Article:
1851 Treaties – Land
© July 11, 2014, John LaBatte
In 1851, leaders of the Sisseton, Wahpeton, Mdewakanton and Wahpekute bands of the Dakota Nation signed treaties with the U.S. They sold their right to occupy a large part of Minnesota and parts of present-day South Dakota and Iowa. They agreed to move to reservations along the upper Minnesota River where their people would learn to live as the whites. This essay discusses the title held by these bands to this land, how many acres were ceded, how much was paid per acre and the title held by these bands to their new reservations.
In my reviews, I found the following statements on these subjects to be incorrect. Duplicates have been removed.
- The 1851 Treaties gave away all of the Dakota land in Minnesota.
- Through the treaties of Traverse des Sioux in 1851 and Mendota in 1852 the Dakota Indians ceded virtually their entire Minnesota homeland to the U.S.
- This territory ran from central Minnesota in the north to northern Iowa in the south, and from the Red and Sioux Rivers in the west to an undefined border in the east.
- The Dakota ceded 16,000,000 acres to the U.S.
- In the 1851 Treaty of Traverse des Sioux, the Mdewakanton sold 21 million acres.
- At Traverse des Sioux, the Sisseton and Wahpeton…ceded 21 million acres for $1,665,000, or about 7.5 cents an acre. The terms of the Mendota treaty with the Mdewakanton and Wahpekute…were similar, except that those payments were even smaller.
- In the Treaty of Traverse des Sioux, two bands of Dakota cede to the U.S. lands in southwestern portions of the Minnesota Territory (as well as portions of Iowa and South Dakota) for $1.665 million in cash and annuities.
- At the Treaty of Traverse des Sioux, the Dakota lost 24,000,000 acres of rich farm land.
- The Indians ceded some 24 million acres, over half the Minnesota Territory…
- On July 23, 1851, representatives of the Dakota peoples…and U.S. officials met to sign a treaty that would open 24 million acres of land to settlement.
- The Dakota are paid $3,000,000 for 35 million acres
- The Dakota sold 35,000,000 acres at 2 cents an acre.
- The land ceded by the Dakota for about 7.5 cents an acre was resold to settlers at $1.25 per acre–more than 15 times what the U.S. had paid for it.
- The U.S. got the land for 10 cents an acre.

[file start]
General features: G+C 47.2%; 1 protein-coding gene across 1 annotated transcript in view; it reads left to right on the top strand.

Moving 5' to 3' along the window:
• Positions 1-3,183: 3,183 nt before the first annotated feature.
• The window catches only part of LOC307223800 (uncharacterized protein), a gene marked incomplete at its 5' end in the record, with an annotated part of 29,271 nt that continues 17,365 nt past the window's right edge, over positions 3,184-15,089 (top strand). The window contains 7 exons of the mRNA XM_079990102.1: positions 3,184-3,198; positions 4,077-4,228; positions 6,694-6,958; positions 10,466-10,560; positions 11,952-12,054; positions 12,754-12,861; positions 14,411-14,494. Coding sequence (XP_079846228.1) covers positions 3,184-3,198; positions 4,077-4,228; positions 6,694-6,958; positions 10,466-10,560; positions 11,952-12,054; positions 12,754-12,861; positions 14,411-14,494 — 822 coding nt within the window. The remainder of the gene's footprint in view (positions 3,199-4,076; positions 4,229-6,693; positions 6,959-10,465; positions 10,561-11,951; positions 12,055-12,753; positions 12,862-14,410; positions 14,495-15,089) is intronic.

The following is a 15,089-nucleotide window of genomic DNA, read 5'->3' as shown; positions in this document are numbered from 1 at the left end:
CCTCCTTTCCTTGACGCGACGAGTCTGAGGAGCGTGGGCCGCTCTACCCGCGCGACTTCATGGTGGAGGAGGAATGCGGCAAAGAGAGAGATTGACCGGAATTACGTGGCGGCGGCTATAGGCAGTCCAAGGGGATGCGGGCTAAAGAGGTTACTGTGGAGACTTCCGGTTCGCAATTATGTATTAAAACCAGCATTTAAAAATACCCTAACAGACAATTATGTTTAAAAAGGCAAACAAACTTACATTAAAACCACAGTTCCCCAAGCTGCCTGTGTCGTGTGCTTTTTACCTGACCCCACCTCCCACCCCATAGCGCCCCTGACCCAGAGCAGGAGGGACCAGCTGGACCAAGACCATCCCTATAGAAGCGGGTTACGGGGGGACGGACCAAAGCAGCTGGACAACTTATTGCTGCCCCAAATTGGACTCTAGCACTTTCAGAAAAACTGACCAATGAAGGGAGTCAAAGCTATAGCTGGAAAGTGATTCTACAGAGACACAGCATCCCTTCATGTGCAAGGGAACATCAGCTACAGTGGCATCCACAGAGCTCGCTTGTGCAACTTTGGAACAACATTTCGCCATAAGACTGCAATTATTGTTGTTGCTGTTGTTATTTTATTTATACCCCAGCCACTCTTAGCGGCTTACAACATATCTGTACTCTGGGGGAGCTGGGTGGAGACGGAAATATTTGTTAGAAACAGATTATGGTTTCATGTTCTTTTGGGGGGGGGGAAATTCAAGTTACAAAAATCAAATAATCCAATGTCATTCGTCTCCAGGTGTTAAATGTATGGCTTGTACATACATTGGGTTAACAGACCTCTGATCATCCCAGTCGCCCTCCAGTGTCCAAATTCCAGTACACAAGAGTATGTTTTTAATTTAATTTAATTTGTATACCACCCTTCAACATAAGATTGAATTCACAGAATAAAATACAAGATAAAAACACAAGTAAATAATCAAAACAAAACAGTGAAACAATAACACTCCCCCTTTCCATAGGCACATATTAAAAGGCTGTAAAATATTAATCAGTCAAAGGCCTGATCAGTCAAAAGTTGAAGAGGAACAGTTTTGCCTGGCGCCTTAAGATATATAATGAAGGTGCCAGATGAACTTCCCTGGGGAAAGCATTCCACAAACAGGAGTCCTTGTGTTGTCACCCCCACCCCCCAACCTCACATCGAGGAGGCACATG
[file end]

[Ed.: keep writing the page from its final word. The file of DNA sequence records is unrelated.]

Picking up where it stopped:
- Dakota people sold most of their land to the U.S. in exchange for $3,750,000 (estimated at 12 cents per acre).
- In the 1851 Treaties, Dakota reservations were to be held by them as Indian lands are held.
What sort of title did the Dakota have to their land?
In the 1803 Louisiana Purchase, the U.S. purchased from France, most if not all of the land claimed by the Dakota Indians. From the U.S. viewpoint, the Dakota Indians had a right to occupy this land. However, they could not sell this land to anyone but the U.S. They did not have clear title to this land; hence the value of this land was significantly reduced.
How many acres were ceded to the U.S. in 1851?
To view a map of the 1851 land cessions see Minnesota Historical Society:
Thomas Foster, Secretary to the 1851 Treaty Commission, estimated a total of 35 million acres were ceded in the two 1851 treaties. Mankato historian Thomas Hughes estimated 24 million acres. In the Incorrect Statements above, estimates of ceded acres range from 16 million to 35 million acres. All of these estimates are wrong because the ceded land was never surveyed. We do not know exactly how much land was ceded in the 1851 treaties.
The Sisseton and Wahpeton bands signed the Treaty of Traverse des Sioux. The Mdewakanton and Wahpekute bands signed the Treaty of Mendota. There was no dividing line on the ceded land. The Mdewakanton, Wahpekute, Sisseton and Wahpeton bands gave up their claims to the very same land. We cannot subdivide this land by treaty as some have tried to do.
How much was paid per acre?
According to the 1851 treaties, the U.S. paid $1,410,000 to the Mdewakanton and Wahpekute and $1,665,000 to the Sisseton and Wahpeton for a total of $3,075,000. Possibly the higher amount paid to the Sisseton and Wahpeton was due to their larger population. Initially, the treaties gave ownership of the reservations to the Dakota. But, the Senate struck this article and paid the Dakota an additional 10 cents an acre for their reservations. This could explain why some think the U.S. paid 10 cents an acre for all the ceded land. However, the calculations of the total amounts paid cannot be found.
The Incorrect Statements above state the U.S. paid from nothing to 12 cents an acre. That the U.S. paid nothing for this land is obviously incorrect. The other amounts are also incorrect, because we do not know how many acres were sold.
Some suggest that the U.S. cheated the Dakota by paying only 10 cents an acre and then selling this land for $1.25 an acre. This land was not all desirable farm land as some think. To make this land available for sale, the U.S. had to survey it and establish land offices to sell it.
What sort of title did the Indians have to their new reservations?
They were not given ownership of their reservations. In 1852, President Fillmore agreed to let the Dakota stay on their reservations for 5 years.